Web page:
The Association of HIV and Other Risk Factors with Triple Negative Breast Cancer in South African Women

Jacob Dubner, VP&S Class of 2025

Name: Jacob Dubner
School: Vagelos College of Physicians and Surgeons, Class of 2025, Varmus Global Scholar 2022
Mentor: Yoanna Pumpalova, MD and Alfred Neuget, MD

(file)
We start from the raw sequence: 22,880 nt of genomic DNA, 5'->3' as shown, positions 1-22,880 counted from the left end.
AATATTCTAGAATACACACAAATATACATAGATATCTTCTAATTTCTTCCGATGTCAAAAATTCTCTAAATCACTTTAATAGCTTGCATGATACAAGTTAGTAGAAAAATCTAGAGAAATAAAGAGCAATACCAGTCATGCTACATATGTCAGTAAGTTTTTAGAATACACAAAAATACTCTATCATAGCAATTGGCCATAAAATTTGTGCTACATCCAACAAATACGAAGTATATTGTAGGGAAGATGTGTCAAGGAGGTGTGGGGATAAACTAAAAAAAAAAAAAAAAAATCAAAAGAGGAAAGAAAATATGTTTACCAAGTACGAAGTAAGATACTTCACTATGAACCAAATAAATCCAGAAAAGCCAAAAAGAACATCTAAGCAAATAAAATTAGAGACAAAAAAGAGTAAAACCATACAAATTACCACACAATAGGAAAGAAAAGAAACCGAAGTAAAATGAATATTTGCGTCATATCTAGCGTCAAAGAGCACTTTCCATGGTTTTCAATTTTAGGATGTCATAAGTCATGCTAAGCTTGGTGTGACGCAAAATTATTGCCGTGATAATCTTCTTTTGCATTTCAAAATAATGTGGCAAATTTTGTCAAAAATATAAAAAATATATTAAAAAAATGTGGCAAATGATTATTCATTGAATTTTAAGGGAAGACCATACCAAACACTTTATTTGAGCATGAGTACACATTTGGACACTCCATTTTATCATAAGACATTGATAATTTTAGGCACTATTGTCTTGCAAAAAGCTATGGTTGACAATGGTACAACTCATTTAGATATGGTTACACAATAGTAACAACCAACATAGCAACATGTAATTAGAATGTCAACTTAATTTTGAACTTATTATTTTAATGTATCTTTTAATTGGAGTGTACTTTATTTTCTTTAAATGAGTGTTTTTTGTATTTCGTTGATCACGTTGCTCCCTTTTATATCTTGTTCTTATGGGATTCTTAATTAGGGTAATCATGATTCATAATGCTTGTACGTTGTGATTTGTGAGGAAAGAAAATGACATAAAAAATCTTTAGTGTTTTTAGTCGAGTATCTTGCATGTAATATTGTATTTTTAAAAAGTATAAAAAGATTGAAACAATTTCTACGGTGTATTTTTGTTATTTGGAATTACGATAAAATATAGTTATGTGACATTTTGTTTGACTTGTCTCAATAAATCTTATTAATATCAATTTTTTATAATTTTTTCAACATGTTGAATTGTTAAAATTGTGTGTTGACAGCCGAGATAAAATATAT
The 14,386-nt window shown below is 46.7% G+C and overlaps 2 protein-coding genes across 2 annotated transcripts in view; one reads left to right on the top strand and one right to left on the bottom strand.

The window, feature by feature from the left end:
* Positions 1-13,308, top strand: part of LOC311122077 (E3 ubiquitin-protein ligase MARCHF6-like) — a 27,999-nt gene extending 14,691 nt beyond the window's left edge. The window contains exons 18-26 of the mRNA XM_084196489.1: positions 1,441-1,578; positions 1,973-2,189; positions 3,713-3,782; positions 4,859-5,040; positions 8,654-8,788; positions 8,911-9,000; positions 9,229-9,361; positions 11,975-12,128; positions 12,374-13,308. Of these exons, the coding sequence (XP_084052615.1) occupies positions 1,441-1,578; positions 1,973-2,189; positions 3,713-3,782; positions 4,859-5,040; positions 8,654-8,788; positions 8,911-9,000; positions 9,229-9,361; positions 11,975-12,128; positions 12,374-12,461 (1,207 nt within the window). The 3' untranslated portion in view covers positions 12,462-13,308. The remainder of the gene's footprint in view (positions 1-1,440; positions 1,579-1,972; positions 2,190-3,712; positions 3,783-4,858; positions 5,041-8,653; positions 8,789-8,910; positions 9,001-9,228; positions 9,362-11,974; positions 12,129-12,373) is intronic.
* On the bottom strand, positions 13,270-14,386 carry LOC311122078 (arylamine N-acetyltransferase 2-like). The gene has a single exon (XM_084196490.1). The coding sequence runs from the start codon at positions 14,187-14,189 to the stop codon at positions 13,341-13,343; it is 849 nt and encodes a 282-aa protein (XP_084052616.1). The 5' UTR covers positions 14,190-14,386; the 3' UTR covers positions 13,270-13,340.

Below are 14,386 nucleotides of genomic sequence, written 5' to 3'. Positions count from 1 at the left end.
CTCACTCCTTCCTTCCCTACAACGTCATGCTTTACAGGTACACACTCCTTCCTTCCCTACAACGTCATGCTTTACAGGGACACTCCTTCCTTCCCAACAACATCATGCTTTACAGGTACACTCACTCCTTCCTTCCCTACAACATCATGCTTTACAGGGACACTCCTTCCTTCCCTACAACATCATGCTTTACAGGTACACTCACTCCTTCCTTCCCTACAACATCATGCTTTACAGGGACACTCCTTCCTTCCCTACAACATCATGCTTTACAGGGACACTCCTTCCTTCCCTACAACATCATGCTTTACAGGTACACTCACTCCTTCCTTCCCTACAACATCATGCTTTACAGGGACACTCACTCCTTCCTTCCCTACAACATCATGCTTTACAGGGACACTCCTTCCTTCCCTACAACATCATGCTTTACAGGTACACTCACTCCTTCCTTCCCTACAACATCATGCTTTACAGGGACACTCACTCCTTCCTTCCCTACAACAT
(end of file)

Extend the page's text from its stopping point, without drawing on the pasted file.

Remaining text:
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Breast cancer mortality in South Africa is more than double that of the United States. A contributing factor to high breast cancer mortality in South Africa is that triple negative breast cancer (TNBC)—the most lethal subtype of breast cancer—makes up a higher percentage of breast cancer cases in black South African women than it does in other parts of the world. South Africa is estimated to have the second highest adult HIV prevalence in the world, but if and how the presence of HIV affects the risk of developing TNBC is not fully understood. This project utilized data from the South African Breast Cancer HIV Outcomes (SABCHO) study to assess whether HIV is associated with increased risk of TNBC relative to other breast cancer subtypes among South African women. Multivariate logistic regression models were constructed to test for associations between HIV and TNBC while adjusting for key demographic and reproductive risk factors. HIV positive status was found to be associated with an increased risk of TNBC relative to non-TNBC [OR: 1.39; 95% CI: 1.11-1.73]. However, measures of HIV control including HIV viral load, CD4+ count, ART status, and ART duration were not associated with TNBC. This suggests that women living with HIV (WLHIV) have an increased risk of developing TNBC, regardless of their how well-controlled their HIV is. Based on this finding, breast cancer screening guidelines should be re-evaluated to promote earlier, more frequent, and more thorough screening of WLHIV to help detect TNBC in its earliest stages.